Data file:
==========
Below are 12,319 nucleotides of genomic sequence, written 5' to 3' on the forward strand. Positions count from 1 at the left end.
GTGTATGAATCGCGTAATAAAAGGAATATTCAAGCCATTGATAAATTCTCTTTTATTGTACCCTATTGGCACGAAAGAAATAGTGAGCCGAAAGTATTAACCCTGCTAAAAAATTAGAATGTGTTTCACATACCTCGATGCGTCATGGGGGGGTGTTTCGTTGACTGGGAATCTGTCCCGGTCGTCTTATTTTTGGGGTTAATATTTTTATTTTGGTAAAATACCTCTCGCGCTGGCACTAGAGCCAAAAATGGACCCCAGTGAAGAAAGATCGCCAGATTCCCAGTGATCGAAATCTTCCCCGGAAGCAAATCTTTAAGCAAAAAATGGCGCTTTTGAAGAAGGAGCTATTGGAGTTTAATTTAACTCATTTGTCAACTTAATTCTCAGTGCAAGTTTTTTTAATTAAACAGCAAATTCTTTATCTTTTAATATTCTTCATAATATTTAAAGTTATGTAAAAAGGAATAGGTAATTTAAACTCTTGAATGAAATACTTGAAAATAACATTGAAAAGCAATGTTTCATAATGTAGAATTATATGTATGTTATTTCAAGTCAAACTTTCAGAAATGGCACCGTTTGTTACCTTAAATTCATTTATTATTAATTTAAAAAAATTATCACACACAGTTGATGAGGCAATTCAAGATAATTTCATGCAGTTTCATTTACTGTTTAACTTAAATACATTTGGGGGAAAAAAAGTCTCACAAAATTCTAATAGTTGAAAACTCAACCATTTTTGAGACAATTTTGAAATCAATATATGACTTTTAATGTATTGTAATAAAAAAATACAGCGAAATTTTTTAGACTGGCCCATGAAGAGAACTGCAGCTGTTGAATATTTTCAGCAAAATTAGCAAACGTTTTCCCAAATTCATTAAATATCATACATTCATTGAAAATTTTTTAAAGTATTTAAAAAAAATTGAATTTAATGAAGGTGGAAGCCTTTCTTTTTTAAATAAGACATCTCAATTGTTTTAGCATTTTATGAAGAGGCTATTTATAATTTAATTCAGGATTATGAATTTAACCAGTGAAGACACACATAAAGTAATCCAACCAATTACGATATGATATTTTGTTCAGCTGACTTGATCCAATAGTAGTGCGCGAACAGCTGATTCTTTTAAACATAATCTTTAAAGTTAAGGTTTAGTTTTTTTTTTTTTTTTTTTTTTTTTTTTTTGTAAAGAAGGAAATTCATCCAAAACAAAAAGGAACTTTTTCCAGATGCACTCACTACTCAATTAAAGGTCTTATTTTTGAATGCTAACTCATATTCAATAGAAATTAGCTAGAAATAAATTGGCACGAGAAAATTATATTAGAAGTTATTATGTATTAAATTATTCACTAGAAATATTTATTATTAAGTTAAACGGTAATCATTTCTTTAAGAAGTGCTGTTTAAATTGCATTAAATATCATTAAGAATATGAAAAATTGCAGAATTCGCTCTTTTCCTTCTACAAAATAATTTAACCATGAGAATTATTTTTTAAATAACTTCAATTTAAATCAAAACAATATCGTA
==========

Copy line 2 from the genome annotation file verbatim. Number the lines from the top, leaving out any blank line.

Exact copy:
GTGTATGAATCGCGTAATAAAAGGAATATTCAAGCCATTGATAAATTCTCTTTTATTGTACCCTATTGGCACGAAAGAAATAGTGAGCCGAAAGTATTAACCCTGCTAAAAAATTAGAATGTGTTTCACATACCTCGATGCGTCATGGGGGGGTGTTTCGTTGACTGGGAATCTGTCCCGGTCGTCTTATTTTTGGGGTTAATATTTTTATTTTGGTAAAATACCTCTCGCGCTGGCACTAGAGCCAAAAATGGACCCCAGTGAAGAAAGATCGCCAGATTCCCAGTGATCGAAATCTTCCCCGGAAGCAAATCTTTAAGCAAAAAATGGCGCTTTTGAAGAAGGAGCTATTGGAGTTTAATTTAACTCATTTGTCAACTTAATTCTCAGTGCAAGTTTTTTTAATTAAACAGCAAATTCTTTATCTTTTAATATTCTTCATAATATTTAAAGTTATGTAAAAAGGAATAGGTAATTTAAACTCTTGAATGAAATACTTGAAAATAACATTGAAAAGCAATGTTTCATAATGTAGAATTATATGTATGTTATTTCAAGTCAAACTTTCAGAAATGGCACCGTTTGTTACCTTAAATTCATTTATTATTAATTTAAAAAAATTATCACACACAGTTGATGAGGCAATTCAAGATAATTTCATGCAGTTTCATTTACTGTTTAACTTAAATACATTTGGGGGAAAAAAAGTCTCACAAAATTCTAATAGTTGAAAACTCAACCATTTTTGAGACAATTTTGAAATCAATATATGACTTTTAATGTATTGTAATAAAAAAATACAGCGAAATTTTTTAGACTGGCCCATGAAGAGAACTGCAGCTGTTGAATATTTTCAGCAAAATTAGCAAACGTTTTCCCAAATTCATTAAATATCATACATTCATTGAAAATTTTTTAAAGTATTTAAAAAAAATTGAATTTAATGAAGGTGGAAGCCTTTCTTTTTTAAATAAGACATCTCAATTGTTTTAGCATTTTATGAAGAGGCTATTTATAATTTAATTCAGGATTATGAATTTAACCAGTGAAGACACACATAAAGTAATCCAACCAATTACGATATGATATTTTGTTCAGCTGACTTGATCCAATAGTAGTGCGCGAACAGCTGATTCTTTTAAACATAATCTTTAAAGTTAAGGTTTAGTTTTTTTTTTTTTTTTTTTTTTTTTTTTTTGTAAAGAAGGAAATTCATCCAAAACAAAAAGGAACTTTTTCCAGATGCACTCACTACTCAATTAAAGGTCTTATTTTTGAATGCTAACTCATATTCAATAGAAATTAGCTAGAAATAAATTGGCACGAGAAAATTATATTAGAAGTTATTATGTATTAAATTATTCACTAGAAATATTTATTATTAAGTTAAACGGTAATCATTTCTTTAAGAAGTGCTGTTTAAATTGCATTAAATATCATTAAGAATATGAAAAATTGCAGAATTCGCTCTTTTCCTTCTACAAAATAATTTAACCATGAGAATTATTTTTTAAATAACTTCAATTTAAATCAAAACAATATCGTA